For over 50 years, DignityUSAwhich has a prominent Chicago-based chapter, Dignity/Chicagohas been the "go-to voice for gay Catholics," said Chicago-based national President Chris Pett.
The national organization organization will hold its 24th organizational conference, titled True to Ourselves, True to Our Spirit, in Chicago, beginning Friday, July 5, at the Westin Michigan Avenue downtown. Speakers include feminist theologian Mary Hunt and attorney/activist Urvashi Vaid, the co-founder of the Creating Change conference.
Many LGBT Catholics have a frustrating and difficult relationship with their church, should they even choose to retain their membership. Even as church laity in many nations become accepting of LGBT persons and their issues, the Vatican has frequently dug in its heels, opposing their rights and issuing potentially harmful directives.
Helping bridge that gap between the institutional church and the Catholic community is where the Dignity chapters come in, Pett said.
"Catholic identity is deeply cultural for someone like me," said Pett. "It's a strong and embedded part of me. The institutional church is not reflective of so many of us. I still will claim that identity."
He further asked, "Shouldn't we try to change from within?"
DignityUSA chapters predated the Stonewall uprising, having started in early 1969. Chicago's chapter began in 1972; the local organization was inducted into the Chicago Gay and Lesbian Hall of Fame ( now the Chicago LGBT Hall of Fame ) in 1997.
The real origins of the Chicago chapter began in 1970, when Chicagoan Mary Houlihan, a member of the Legion of Mary, began to consider the spiritual need of gay Roman Catholics. The first mass was held in October of that year. Eventually the group settled into a longtime home at St. Sebastian Church.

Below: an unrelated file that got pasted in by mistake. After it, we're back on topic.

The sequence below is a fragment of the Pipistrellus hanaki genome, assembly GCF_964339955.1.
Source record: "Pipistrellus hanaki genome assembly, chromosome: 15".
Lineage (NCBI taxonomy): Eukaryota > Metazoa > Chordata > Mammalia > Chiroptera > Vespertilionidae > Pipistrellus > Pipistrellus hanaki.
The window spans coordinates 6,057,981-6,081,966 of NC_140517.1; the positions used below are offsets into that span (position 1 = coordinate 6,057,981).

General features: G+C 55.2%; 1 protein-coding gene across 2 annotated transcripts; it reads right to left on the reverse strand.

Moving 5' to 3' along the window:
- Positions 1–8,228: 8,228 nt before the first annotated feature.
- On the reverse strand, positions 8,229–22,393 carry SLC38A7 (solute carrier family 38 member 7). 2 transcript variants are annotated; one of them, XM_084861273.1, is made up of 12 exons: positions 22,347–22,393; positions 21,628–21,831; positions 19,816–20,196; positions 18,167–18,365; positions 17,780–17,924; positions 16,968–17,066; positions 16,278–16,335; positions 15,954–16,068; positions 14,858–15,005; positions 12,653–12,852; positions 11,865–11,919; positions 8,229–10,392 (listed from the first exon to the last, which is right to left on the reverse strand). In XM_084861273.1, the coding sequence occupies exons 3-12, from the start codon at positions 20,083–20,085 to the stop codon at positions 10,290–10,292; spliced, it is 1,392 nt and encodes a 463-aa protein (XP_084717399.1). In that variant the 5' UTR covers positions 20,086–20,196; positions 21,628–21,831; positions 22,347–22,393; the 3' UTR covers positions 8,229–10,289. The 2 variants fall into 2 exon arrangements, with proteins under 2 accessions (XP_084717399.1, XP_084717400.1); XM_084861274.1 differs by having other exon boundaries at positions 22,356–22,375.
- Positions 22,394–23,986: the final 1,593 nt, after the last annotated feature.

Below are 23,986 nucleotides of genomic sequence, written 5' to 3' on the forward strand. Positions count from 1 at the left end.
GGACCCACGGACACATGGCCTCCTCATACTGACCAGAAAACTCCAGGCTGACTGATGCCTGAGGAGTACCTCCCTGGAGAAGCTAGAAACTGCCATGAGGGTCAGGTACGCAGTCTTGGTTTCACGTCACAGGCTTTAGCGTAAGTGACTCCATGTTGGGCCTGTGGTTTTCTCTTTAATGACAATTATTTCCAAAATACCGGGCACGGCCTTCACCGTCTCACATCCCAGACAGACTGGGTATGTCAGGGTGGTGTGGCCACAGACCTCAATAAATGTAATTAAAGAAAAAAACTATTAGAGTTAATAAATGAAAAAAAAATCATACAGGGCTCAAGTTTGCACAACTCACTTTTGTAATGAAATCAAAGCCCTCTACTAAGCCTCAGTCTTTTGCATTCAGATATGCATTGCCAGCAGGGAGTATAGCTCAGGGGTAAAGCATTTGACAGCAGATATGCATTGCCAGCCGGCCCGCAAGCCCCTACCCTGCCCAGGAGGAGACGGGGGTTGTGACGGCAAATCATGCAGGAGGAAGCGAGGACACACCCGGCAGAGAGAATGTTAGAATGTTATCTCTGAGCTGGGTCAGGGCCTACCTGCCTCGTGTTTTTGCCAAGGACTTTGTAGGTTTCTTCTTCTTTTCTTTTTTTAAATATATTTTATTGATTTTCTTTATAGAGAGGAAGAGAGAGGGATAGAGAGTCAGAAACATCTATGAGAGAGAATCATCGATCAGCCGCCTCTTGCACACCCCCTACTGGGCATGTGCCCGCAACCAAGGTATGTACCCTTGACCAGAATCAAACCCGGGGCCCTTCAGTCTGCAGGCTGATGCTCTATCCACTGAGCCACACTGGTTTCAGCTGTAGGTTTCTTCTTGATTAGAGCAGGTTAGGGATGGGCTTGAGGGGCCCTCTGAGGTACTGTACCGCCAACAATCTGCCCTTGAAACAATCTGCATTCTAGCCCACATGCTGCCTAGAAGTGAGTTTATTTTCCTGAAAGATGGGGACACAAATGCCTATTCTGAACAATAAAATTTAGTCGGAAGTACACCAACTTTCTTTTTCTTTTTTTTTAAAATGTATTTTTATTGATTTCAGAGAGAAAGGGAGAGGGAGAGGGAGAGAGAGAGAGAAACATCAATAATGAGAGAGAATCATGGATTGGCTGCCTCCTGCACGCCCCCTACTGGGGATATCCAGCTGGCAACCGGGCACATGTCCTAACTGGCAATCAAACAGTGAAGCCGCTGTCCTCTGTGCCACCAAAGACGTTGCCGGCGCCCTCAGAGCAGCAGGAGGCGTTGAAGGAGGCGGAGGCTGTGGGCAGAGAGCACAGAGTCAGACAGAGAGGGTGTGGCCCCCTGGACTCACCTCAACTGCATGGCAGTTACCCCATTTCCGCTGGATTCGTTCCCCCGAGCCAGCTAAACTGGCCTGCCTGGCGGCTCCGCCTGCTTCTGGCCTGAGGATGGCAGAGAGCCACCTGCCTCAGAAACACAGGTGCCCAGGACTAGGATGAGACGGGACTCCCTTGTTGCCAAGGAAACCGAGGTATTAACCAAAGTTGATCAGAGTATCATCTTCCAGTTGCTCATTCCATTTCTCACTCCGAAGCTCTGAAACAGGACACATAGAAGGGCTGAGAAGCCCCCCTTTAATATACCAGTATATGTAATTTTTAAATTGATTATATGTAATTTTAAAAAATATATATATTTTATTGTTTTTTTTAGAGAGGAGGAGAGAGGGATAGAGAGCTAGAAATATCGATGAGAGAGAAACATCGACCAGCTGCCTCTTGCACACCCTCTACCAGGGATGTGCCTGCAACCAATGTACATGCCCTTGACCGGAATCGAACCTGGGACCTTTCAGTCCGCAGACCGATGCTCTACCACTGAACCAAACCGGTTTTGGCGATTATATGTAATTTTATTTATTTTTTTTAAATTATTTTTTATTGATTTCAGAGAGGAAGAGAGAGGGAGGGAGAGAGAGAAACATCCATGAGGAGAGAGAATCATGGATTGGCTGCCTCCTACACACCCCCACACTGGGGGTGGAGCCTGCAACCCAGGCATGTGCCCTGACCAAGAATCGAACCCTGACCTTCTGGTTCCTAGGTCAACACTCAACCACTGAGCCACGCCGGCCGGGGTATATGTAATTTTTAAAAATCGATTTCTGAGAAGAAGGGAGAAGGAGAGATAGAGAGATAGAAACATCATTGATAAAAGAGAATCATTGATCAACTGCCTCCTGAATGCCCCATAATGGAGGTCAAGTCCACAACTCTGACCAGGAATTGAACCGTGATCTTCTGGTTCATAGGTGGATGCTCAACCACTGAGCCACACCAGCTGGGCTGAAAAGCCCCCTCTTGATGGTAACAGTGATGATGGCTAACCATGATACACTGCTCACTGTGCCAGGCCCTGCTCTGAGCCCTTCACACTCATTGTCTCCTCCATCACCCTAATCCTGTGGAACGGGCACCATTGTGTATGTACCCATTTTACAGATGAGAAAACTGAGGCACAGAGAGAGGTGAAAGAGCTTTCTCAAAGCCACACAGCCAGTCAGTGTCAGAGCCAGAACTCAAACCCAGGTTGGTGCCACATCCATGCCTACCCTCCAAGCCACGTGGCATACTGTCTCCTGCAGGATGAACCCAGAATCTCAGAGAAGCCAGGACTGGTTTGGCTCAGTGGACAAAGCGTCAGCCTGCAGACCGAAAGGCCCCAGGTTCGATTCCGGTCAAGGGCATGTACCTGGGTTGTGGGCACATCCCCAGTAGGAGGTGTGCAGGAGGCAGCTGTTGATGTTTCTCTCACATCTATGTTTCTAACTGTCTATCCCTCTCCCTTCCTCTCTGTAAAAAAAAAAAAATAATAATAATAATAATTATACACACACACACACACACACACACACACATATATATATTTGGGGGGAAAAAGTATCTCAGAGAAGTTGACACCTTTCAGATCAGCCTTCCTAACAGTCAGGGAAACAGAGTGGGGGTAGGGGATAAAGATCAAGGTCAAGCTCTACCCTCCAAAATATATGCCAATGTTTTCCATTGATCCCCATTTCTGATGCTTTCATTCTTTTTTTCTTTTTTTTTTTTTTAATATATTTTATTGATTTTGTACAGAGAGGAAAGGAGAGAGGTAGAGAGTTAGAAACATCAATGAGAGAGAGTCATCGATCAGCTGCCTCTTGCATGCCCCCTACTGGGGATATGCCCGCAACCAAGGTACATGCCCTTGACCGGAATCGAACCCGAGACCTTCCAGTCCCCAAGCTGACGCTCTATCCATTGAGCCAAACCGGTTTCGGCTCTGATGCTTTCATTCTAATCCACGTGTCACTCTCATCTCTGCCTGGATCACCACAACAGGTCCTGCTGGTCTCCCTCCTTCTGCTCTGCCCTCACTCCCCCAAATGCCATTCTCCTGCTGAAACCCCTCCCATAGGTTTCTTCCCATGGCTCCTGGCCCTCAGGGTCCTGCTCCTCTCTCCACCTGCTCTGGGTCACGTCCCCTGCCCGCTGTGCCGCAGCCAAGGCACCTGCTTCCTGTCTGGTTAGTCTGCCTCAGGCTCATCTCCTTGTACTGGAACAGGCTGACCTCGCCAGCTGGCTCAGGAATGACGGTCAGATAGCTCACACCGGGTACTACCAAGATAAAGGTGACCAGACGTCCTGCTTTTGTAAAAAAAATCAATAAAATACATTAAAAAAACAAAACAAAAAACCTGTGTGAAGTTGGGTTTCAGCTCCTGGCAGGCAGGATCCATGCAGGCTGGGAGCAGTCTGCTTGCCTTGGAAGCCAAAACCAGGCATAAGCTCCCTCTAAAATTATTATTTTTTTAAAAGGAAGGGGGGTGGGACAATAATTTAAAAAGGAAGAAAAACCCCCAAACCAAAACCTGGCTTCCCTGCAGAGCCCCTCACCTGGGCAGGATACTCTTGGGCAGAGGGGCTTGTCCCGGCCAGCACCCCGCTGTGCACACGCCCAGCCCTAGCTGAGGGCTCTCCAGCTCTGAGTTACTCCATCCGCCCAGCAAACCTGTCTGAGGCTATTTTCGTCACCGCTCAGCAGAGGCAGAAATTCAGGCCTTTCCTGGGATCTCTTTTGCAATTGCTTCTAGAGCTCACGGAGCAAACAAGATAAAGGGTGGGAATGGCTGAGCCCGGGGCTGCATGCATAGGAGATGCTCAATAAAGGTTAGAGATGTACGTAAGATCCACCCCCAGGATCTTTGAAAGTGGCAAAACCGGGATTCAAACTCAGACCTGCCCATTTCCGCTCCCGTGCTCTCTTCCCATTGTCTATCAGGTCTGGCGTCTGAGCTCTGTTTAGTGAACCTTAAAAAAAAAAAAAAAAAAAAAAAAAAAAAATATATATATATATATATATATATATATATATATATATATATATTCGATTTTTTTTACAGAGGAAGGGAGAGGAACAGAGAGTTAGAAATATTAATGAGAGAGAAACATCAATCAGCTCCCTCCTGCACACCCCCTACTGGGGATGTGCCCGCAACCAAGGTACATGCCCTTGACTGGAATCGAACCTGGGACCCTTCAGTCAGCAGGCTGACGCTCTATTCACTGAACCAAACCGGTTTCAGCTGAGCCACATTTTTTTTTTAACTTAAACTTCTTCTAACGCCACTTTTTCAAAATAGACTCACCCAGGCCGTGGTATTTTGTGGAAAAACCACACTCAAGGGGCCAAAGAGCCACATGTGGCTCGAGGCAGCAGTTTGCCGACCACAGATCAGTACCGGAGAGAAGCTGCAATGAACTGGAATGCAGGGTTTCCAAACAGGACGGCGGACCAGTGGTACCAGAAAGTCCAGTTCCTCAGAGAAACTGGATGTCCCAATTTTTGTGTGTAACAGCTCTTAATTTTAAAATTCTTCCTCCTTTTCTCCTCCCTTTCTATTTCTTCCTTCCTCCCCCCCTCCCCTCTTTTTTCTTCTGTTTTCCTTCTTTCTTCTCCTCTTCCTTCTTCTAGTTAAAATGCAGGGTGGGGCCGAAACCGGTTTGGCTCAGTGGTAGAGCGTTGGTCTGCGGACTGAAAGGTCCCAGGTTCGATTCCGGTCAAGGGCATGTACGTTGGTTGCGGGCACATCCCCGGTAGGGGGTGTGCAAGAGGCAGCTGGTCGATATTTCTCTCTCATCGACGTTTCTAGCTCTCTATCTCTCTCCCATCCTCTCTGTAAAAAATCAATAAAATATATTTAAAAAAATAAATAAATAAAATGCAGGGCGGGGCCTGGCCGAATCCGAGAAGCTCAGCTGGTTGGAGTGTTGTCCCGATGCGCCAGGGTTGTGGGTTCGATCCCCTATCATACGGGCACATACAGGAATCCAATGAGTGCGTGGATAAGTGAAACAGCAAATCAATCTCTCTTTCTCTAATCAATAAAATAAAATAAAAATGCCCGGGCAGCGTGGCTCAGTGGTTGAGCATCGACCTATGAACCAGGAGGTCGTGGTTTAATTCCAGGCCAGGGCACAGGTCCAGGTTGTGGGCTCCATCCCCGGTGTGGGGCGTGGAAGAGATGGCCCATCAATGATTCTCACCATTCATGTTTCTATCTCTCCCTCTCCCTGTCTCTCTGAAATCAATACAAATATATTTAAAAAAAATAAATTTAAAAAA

Great strife came in the '80s, however, when the Archdiocese clamped down especially hard on its anti-gay stance and said that members should accept teachings on homosexuality. A number of individuals simply walked away from the church after that. But Dignity/Chicago refocused its energies on not just on observances and community projects but in effecting change in the church itself.
The organization plays an active role in advocating for various progressive stances; among those causes, for example, is supporting the idea of female priests.
"People were very responsive to that idea," noted Pett. "When we made the decision, the majority of the people asked, 'What have we been waiting for?'"
Another longtime principle has been using gender-inclusive or gender-neutral language in the liturgy, he added. The group now is based at Broadway Methodist Church in Lake View, and has been active in supporting Bonaventure House and the Legacy Project, among other causes.
When the late Cardinal Francis George, members of the organization was in office, Dignity/Chicago members met with him three times. They've tried to meet with Cardinal Blase Cupich three times, but have been turned down, Pett said.
Pope Francis came into his role years ago seeming to want to "bridge the pastoral and doctrinal" roles of the church, Pett noted. But the pope nevertheless has done little but reinforce the church's already-established stances on LGBT issues. In early June, he released a guidance decrying contemporary views on gender identity that many saw as potentially harmful to transgender persons; activists noted that choosing to release the guidance during Pride month functioned as an extra slap in the face to the community.
"If they can put out these statements, we need a Dignity," said Pett, who added that, for the LGBT Catholics to claim their identity, "There needs to be voices and a witness."